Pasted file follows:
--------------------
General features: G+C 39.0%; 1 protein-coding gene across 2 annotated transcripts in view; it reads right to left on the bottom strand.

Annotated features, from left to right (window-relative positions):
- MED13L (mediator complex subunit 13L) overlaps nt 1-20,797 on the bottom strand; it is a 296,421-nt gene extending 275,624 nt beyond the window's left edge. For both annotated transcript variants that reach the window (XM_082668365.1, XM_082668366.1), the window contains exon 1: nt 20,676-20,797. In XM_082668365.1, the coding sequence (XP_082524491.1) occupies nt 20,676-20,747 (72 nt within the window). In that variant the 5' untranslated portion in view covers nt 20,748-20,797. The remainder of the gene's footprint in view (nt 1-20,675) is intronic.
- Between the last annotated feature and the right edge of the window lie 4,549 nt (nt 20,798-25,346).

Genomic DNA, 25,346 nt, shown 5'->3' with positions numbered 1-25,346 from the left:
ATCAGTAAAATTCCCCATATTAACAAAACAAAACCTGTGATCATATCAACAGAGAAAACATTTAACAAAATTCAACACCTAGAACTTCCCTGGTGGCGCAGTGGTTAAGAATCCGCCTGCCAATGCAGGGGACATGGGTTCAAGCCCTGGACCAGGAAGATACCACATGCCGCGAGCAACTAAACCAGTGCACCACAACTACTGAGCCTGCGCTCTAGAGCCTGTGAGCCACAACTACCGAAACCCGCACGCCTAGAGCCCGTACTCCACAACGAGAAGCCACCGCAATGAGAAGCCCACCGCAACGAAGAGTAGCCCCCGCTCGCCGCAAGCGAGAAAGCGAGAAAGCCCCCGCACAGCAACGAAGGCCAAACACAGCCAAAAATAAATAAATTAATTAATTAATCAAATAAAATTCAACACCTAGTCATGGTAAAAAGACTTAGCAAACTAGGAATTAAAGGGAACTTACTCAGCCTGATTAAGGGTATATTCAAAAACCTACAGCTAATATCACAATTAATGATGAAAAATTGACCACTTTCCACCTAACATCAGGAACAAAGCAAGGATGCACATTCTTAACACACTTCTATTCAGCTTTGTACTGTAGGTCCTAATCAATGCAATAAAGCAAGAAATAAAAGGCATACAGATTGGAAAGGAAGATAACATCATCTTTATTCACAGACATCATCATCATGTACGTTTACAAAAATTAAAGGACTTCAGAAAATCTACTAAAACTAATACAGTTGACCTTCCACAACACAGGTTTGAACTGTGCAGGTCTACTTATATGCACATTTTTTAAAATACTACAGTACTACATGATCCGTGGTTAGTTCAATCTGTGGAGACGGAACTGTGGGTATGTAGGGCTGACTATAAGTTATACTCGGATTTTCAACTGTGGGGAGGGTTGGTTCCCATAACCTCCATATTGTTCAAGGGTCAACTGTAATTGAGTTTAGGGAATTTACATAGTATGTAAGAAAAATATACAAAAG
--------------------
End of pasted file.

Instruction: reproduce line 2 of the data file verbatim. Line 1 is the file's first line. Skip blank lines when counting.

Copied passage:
Annotated features, from left to right (window-relative positions):